A bunch of activities took place at the Farm of Ideas’ Seed Exchange-festival. We headed up a small hill with a picnic basket filled only with blankets, plates, napkins, water bottles, and flowers. The food was served out in the field by some of Scandinavia’s greatest chefs. Matt Orlando of Amass was present with his fermented potato bread and a chicken salad made from the happy hens at Høgnsholt. His assistant this morning? None other than Esben Holmboe-Bang from three-Michelin-starred restaurant Maaemo in Oslo. Chef legend Claus Meyer contributed with a potato salad, and Jock Zonfrillo was flown in from Australia to make a pasta salad with pancetta. Nothing fancy to see here.
Raw Milk Ice Cream From Christian Puglisi’s Cows
The cows at Christian’s Farm of Ideas are out walking on the field every day, all year, as long as there is grass to eat. There’s even a mobile milking system in place out in the field! In the winter the cows are fed with hay, which doesn’t affect the flavor of the milk as much as other fodder. Unlike conventional agriculture, the calves here are allowed to walk with their mothers and drink the milk, but the farmers control and regulate how much they consume. That’s similar to the ideas of Norwegian farmer Hans Arild Grøndahl, and the Swedish farm Ängavallen, which I recently visited.
Puglisi has a mix of different kettle races, although mostly Jersey cows, and together they create a unique terroir for his milk. At the food market of the Seed Exchange-festival, Mirabelle had an ice cream truck with three varieties: strawberry, hazelnut, and raw milk. Fior di latte, as the Italians call the latter, was the absolute best. Served plain, with only a sprinkle of sea salt and high-quality Italian olive oil.
Bæst Farm Pop-up
Evening come, the barn at the Farm of Ideas turned into a pop-up by Puglisi’s successful Italian pizzeria Bæst. Mozzarella made from the same amazing milk as the ice cream, and made on the spot, just like the home-cured charcuterie. Finally, the grand finale, a perfected pizza Margherita burned off at high-temperatures in a wood-fired oven. Proper Naples style!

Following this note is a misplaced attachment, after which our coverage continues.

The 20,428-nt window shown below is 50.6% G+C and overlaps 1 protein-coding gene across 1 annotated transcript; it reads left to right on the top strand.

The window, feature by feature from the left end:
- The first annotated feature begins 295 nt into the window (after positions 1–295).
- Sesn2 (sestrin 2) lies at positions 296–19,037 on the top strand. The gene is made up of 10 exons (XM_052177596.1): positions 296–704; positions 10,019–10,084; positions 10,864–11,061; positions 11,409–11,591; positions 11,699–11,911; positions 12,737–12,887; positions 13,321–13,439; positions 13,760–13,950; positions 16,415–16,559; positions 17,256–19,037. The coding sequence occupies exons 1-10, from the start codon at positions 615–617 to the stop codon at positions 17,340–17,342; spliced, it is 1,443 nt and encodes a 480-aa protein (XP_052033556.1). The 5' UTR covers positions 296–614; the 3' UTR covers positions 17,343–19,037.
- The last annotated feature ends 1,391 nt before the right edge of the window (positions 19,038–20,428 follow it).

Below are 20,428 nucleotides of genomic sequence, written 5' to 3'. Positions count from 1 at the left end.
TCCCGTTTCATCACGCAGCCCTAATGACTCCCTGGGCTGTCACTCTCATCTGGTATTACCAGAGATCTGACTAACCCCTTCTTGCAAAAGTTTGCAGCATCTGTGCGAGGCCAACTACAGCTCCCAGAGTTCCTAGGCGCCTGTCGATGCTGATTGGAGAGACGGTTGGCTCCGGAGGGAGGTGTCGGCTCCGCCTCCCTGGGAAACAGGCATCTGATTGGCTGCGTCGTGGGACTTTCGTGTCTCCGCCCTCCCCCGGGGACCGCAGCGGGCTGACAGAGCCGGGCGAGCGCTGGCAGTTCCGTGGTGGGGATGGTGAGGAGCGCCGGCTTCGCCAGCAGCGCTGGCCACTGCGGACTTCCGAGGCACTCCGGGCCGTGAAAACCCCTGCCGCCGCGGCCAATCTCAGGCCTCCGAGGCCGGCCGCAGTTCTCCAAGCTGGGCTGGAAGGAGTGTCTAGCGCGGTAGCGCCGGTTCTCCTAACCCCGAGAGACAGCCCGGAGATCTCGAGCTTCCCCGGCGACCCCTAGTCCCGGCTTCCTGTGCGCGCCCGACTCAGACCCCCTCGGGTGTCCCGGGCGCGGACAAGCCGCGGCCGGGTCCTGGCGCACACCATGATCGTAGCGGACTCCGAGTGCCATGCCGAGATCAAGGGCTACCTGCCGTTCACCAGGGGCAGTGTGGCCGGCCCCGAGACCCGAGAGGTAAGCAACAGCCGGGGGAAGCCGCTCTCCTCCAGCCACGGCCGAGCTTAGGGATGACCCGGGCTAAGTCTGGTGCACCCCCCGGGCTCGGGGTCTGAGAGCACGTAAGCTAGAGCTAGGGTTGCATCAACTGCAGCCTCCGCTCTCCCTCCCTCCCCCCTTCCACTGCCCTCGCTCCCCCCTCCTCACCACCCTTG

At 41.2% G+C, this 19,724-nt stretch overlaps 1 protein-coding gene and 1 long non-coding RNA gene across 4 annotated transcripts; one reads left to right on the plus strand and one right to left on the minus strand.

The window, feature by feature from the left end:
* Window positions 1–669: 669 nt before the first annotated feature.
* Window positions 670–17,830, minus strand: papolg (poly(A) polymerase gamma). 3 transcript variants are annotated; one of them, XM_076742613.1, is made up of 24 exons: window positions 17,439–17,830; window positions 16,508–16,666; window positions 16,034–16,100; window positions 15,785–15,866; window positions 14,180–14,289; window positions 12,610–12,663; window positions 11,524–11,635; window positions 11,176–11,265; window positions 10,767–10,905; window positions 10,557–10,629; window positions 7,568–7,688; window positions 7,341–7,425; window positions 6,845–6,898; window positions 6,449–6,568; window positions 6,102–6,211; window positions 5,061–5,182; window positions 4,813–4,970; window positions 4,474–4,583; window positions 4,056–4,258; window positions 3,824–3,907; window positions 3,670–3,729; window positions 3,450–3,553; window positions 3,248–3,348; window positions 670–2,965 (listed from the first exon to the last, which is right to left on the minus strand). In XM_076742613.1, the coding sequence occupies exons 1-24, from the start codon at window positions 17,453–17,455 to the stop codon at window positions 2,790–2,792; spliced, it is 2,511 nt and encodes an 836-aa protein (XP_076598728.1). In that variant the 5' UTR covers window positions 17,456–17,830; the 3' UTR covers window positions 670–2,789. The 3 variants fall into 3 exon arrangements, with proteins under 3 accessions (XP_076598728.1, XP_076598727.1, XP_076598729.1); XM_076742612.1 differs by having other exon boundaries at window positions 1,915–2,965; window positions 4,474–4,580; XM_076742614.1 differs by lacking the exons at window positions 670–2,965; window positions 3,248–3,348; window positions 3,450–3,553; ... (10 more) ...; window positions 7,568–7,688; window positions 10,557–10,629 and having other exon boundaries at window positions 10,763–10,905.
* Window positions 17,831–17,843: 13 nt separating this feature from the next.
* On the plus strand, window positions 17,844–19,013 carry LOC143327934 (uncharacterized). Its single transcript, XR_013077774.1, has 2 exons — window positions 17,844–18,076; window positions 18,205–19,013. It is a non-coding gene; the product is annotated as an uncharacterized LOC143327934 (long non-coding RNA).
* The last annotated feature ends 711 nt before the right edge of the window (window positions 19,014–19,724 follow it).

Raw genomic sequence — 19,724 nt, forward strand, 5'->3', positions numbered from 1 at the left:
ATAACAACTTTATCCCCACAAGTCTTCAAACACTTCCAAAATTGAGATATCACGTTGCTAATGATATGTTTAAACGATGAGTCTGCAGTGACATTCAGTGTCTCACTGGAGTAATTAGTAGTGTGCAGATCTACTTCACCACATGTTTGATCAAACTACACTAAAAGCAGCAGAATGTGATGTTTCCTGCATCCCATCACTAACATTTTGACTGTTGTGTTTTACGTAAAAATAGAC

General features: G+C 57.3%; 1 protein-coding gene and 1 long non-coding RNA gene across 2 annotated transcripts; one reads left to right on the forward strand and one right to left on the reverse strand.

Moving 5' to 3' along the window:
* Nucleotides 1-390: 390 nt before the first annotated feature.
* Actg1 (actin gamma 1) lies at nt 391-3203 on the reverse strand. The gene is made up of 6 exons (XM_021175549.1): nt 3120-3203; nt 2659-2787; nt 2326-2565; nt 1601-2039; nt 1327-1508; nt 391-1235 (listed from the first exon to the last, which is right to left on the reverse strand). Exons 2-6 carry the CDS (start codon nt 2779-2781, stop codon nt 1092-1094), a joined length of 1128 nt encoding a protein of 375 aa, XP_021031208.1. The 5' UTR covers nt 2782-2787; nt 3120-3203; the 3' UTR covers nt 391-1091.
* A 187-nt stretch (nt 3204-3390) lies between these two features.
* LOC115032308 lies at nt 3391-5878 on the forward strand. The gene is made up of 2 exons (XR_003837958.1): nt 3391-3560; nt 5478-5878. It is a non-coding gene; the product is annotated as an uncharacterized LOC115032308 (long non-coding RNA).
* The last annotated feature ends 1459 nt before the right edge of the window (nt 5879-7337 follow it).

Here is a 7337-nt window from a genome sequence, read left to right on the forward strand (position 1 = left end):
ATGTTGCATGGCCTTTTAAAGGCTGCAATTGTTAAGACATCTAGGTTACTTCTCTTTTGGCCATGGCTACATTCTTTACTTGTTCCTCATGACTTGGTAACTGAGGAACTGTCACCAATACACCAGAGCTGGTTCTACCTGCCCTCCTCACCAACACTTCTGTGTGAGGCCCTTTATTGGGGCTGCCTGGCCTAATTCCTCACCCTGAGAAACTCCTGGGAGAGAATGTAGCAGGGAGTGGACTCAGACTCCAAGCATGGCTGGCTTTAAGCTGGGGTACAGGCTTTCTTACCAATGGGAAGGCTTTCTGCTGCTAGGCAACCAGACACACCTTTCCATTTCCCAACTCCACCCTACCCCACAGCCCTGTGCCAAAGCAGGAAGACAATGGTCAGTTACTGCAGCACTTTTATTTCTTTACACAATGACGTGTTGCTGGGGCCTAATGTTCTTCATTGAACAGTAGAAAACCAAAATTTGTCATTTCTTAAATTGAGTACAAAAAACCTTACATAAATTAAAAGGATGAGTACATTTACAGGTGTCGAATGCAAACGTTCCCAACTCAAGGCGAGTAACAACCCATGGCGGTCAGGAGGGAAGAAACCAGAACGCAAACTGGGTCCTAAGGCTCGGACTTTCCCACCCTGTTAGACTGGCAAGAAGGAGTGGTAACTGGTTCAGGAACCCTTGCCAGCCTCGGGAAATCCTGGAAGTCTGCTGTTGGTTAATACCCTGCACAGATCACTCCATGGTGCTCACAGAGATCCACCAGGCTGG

Home at Home With Mads Battefeld
The headliner of Copenhagen Cooking & Food Festival for me personally was the private dining event Home at Home – hjemme hos Hjemme. Mads Battefeld is the former sous chef at two-Michelin-starred restaurant Henne Kirkeby Kro in Denmark. He’s probably the most Japanese cuisine-savvy of all young chefs in Scandinavia, regularly traveling to Japan and learning the trade from the masters. Together with experienced sommelier (and sake specialist) Henrik Levinsen, he runs a restaurant concept called Hjemme in the district of Østerbro. This evening, the guys had invited one of Japan’s most talented and respected yakitori masters, Hideto Takeda from restaurant Ichimatsu. In a social dinner setting, Battefeld and Takeda cooked up amazing Japanese barbeque sticks, mainly based on different parts of the chicken, and mixed in other specialties from Hideto’s home country. All paired with hearty amounts of sake and natural wine. I’m so spoiled with good sake now, I can never drink the cheap stuff again.
PS: Battefeld has also made an excellent guide to the Tokyo food scene that you should check out (article in Danish).
Did you take part in Copenhagen Cooking & Food Festival this year, or are you going to in the next couple of days? Leave a comment and let me know what you think.
This was part of a press trip with the non-profit Food Organisation of Denmark. As always, only the events that I truly recommend are featured.